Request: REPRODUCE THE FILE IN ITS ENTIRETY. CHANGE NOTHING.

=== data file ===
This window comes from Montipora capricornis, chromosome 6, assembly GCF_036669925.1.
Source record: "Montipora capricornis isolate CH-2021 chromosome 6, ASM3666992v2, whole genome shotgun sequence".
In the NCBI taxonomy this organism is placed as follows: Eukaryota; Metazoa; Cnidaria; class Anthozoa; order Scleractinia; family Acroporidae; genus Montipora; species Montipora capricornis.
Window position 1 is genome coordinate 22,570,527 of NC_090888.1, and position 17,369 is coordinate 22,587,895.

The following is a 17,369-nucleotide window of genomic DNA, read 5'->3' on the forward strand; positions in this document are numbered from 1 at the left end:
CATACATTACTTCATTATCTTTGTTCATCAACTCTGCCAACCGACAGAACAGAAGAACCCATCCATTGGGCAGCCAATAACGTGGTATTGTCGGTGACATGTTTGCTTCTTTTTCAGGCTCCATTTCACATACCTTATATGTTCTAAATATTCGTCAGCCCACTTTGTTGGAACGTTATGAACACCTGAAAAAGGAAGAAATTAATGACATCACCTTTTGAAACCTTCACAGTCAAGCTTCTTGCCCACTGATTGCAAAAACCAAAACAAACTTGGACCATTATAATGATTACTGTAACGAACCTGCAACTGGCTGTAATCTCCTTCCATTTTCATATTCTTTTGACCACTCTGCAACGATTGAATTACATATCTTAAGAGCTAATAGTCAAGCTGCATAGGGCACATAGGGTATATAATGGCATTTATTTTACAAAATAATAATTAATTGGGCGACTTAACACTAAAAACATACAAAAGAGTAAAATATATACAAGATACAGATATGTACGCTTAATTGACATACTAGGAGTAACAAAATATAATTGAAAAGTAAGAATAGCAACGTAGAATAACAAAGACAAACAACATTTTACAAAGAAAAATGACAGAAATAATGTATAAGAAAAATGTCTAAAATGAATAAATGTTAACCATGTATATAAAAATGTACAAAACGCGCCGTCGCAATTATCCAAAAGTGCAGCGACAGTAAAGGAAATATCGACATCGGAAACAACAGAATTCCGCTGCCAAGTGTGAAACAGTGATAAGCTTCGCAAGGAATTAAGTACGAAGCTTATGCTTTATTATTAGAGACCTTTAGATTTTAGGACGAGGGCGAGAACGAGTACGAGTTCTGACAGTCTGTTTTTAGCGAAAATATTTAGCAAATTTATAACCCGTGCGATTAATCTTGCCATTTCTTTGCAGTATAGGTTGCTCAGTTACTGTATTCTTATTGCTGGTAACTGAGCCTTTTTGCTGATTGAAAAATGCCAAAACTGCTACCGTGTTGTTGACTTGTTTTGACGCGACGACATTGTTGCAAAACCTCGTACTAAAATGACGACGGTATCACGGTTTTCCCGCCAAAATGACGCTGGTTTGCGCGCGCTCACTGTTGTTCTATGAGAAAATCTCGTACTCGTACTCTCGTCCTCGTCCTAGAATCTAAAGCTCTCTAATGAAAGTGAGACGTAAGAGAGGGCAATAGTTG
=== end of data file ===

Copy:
This window comes from Montipora capricornis, chromosome 6, assembly GCF_036669925.1.
Source record: "Montipora capricornis isolate CH-2021 chromosome 6, ASM3666992v2, whole genome shotgun sequence".
In the NCBI taxonomy this organism is placed as follows: Eukaryota; Metazoa; Cnidaria; class Anthozoa; order Scleractinia; family Acroporidae; genus Montipora; species Montipora capricornis.
Window position 1 is genome coordinate 22,570,527 of NC_090888.1, and position 17,369 is coordinate 22,587,895.

The following is a 17,369-nucleotide window of genomic DNA, read 5'->3' on the forward strand; positions in this document are numbered from 1 at the left end:
CATACATTACTTCATTATCTTTGTTCATCAACTCTGCCAACCGACAGAACAGAAGAACCCATCCATTGGGCAGCCAATAACGTGGTATTGTCGGTGACATGTTTGCTTCTTTTTCAGGCTCCATTTCACATACCTTATATGTTCTAAATATTCGTCAGCCCACTTTGTTGGAACGTTATGAACACCTGAAAAAGGAAGAAATTAATGACATCACCTTTTGAAACCTTCACAGTCAAGCTTCTTGCCCACTGATTGCAAAAACCAAAACAAACTTGGACCATTATAATGATTACTGTAACGAACCTGCAACTGGCTGTAATCTCCTTCCATTTTCATATTCTTTTGACCACTCTGCAACGATTGAATTACATATCTTAAGAGCTAATAGTCAAGCTGCATAGGGCACATAGGGTATATAATGGCATTTATTTTACAAAATAATAATTAATTGGGCGACTTAACACTAAAAACATACAAAAGAGTAAAATATATACAAGATACAGATATGTACGCTTAATTGACATACTAGGAGTAACAAAATATAATTGAAAAGTAAGAATAGCAACGTAGAATAACAAAGACAAACAACATTTTACAAAGAAAAATGACAGAAATAATGTATAAGAAAAATGTCTAAAATGAATAAATGTTAACCATGTATATAAAAATGTACAAAACGCGCCGTCGCAATTATCCAAAAGTGCAGCGACAGTAAAGGAAATATCGACATCGGAAACAACAGAATTCCGCTGCCAAGTGTGAAACAGTGATAAGCTTCGCAAGGAATTAAGTACGAAGCTTATGCTTTATTATTAGAGACCTTTAGATTTTAGGACGAGGGCGAGAACGAGTACGAGTTCTGACAGTCTGTTTTTAGCGAAAATATTTAGCAAATTTATAACCCGTGCGATTAATCTTGCCATTTCTTTGCAGTATAGGTTGCTCAGTTACTGTATTCTTATTGCTGGTAACTGAGCCTTTTTGCTGATTGAAAAATGCCAAAACTGCTACCGTGTTGTTGACTTGTTTTGACGCGACGACATTGTTGCAAAACCTCGTACTAAAATGACGACGGTATCACGGTTTTCCCGCCAAAATGACGCTGGTTTGCGCGCGCTCACTGTTGTTCTATGAGAAAATCTCGTACTCGTACTCTCGTCCTCGTCCTAGAATCTAAAGCTCTCTAATGAAAGTGAGACGTAAGAGAGGGCAATAGTTG